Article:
One more perspective on my current pre-occupation with cultural collections and how we learn from them… Robert Fripp's diary entries for 7th and 14th May 02004 chart his current work on what appears to be a multi-volume archive: The 21st Century Guide to King Crimson; Crimson being Fripp's on-again/off-again band for the last 35 years.
Amidst his notes on the scope of the project and associated web site, I like Fripp's characteristically sanguine yet fatalistic assessment: "Commitment: Likely to be 1-2 days a week on an ongoing basis. Riches, Fame, Wealth: Unlikely for anyone." (See my earlier posting about Fripp's lessons of running artist-focused businesses.) This is different kind of undertaking from Tom Phillips' collection of postcards, but it's kind of fun to compare them.
Phillips has fun categorising his material — his "delightful drudgery of sorting" — and is pleased to acknowledge the potential for alternative eccentric and illuminating paths through the material. The material itself mostly originates from before he was born (1937), and this distance affords him some equanimity on how it is received.
Fripp meanwhile is co-author and de facto guardian of the material he works with. He feels some debt to the actuality (his word) of how he remembers the different incarnations of Crimson (e.g. as "a powerful rock band that also improvised" rather than "an improvising band that could also rock out"), and he will organise the running order of tracks in the new collection to honour that memory.
Importantly the medium of Fripp's collection is time-based (music), while Phillips' collection works in space (image). Space is easier for the user to reorganise; inherently less authoritative. (Yes, I know listeners can re-sequence running orders on CD or MP3 players, but very few do this consistently and regularly, whereas most people wander round an exhibition or flick through a catalogue book.)
Faced with the anarchic potential of hyperlinks on the web, Fripp opts for the deterministic yardstick of chronological order: "The site will be date-centric. Performances will be archived to particular dates & cross-referenced & linked to diaries, photos, press cuttings, fan reviews & other arisings for that date."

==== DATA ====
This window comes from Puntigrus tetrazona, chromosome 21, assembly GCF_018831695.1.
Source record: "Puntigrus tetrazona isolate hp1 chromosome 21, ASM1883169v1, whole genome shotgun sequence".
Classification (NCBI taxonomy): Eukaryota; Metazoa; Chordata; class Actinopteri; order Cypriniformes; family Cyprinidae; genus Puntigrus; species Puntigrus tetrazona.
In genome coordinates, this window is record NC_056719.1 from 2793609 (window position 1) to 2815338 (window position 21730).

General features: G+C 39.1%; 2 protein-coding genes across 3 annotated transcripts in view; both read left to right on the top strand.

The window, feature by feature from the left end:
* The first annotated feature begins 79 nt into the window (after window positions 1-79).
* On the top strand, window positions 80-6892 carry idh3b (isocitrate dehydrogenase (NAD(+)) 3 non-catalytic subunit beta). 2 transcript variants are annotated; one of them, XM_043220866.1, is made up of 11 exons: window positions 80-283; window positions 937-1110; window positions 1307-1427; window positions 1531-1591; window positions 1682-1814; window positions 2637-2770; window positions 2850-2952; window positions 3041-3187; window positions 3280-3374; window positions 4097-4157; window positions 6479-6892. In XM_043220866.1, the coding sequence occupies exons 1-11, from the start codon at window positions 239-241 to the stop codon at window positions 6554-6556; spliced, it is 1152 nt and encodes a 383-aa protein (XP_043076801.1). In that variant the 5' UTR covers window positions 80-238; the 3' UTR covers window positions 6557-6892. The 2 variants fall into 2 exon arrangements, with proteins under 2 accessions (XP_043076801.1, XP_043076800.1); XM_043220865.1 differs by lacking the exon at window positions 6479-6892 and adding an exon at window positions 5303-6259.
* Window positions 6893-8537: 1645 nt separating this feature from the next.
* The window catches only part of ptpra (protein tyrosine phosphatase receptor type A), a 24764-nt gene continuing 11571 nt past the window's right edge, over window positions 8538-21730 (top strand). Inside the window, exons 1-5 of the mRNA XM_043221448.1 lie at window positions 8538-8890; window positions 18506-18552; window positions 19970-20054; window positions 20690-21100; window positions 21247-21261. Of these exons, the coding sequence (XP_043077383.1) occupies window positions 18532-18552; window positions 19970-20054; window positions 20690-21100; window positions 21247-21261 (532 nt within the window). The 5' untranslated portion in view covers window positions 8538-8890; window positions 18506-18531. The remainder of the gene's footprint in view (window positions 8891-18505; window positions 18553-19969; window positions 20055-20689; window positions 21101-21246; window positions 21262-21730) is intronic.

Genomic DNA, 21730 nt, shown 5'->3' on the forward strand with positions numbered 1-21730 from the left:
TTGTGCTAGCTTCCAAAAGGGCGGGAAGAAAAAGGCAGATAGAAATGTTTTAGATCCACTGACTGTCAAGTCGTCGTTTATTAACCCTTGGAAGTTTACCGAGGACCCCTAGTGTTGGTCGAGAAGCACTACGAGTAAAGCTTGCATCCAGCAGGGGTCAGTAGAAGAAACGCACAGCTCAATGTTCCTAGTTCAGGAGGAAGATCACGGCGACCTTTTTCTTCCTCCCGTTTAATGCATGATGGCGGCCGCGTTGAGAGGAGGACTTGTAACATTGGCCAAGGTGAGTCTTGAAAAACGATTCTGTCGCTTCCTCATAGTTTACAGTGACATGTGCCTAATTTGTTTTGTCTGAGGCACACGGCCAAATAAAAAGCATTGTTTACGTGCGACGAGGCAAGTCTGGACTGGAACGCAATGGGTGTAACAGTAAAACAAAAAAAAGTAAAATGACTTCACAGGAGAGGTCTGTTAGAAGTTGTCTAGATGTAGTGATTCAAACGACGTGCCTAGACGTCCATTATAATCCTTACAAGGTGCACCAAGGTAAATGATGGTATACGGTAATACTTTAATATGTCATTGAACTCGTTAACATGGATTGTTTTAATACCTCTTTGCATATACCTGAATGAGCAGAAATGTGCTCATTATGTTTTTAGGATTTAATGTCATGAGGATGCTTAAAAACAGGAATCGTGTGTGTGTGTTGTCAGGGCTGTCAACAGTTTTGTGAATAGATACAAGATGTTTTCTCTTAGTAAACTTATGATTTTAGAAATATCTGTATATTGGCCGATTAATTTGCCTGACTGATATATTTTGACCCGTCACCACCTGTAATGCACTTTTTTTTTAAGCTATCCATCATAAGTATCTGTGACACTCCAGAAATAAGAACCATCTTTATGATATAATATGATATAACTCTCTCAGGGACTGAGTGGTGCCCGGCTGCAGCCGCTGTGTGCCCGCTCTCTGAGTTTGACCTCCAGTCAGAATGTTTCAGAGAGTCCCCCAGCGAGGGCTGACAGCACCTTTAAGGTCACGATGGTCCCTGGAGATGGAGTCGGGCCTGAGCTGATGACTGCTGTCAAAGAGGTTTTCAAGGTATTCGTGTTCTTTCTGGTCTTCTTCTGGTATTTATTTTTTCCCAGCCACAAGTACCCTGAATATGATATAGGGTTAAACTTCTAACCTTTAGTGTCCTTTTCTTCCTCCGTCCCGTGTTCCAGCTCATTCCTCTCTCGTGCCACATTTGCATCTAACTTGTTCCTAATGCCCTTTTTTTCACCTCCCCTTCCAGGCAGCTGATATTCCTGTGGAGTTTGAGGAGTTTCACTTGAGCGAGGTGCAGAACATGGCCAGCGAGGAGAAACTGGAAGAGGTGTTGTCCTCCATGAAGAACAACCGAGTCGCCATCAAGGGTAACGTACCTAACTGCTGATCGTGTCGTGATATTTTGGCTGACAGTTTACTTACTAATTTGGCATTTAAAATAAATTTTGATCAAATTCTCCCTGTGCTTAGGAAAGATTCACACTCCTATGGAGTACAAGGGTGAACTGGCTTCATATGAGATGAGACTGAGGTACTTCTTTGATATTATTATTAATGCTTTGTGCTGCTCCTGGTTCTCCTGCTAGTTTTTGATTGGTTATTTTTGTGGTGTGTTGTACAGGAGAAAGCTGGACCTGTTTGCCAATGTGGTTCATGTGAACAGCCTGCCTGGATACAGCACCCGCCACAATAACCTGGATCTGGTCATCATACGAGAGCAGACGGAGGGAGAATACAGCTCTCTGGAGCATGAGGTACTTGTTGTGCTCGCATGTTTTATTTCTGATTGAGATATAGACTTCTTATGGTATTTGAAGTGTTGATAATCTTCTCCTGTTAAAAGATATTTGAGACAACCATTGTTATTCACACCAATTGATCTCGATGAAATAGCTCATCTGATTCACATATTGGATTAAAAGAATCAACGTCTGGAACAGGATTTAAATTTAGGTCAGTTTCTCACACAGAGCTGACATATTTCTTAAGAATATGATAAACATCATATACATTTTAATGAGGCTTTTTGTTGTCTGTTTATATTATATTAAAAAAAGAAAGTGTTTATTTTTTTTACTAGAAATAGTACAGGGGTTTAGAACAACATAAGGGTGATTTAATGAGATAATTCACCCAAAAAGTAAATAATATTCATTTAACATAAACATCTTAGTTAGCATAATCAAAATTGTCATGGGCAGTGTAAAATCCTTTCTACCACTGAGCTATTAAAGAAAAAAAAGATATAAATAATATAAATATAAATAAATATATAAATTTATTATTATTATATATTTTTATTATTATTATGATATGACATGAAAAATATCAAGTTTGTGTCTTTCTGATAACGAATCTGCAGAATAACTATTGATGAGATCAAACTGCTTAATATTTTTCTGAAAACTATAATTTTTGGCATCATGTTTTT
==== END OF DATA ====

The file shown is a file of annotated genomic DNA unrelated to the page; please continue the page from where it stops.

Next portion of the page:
Altogether Fripp's approach seems more directive where Phillips is playful. As someone interested in learning from cultural collections, you may miss the 'democratising' impulse of Phillips that encourages possible associations and serendipitous connections. But conversely, you gain by virtue of the collection itself bearing the same authorial stamp as the objects which it comprises. The collection is a kind of meta-object, the director's cut.
Fripp has long been a compulsive archivist. In the days before our every breath was digitally preserved and I was still a young person, I remember buying A Young Person's Guide to King Crimson, with which Fripp included a dense (12", 7pt font) 18 page booklet of key diary entries for Crimson's 01969-74 period.
I share with Fripp a predilection for obsessively precise recall of dates and anniversaries (what is this site if not a date-centric archive of my own?). I like Phillips' interest in chance connections between disparate points, so it satisfies me to observe a connection between Fripp and Phillips in the latter's design of the cover of King Crimson's Starless and Bible Black, and that most of this posting was written on 16th May, the date of Fripp's 58th birthday and 18th wedding anniversary. Many happy returns!Posted by David Jennings in section(s) Cultural Calendar, Curatorial, Ideas and Essays on 17 May 02004 | TrackBack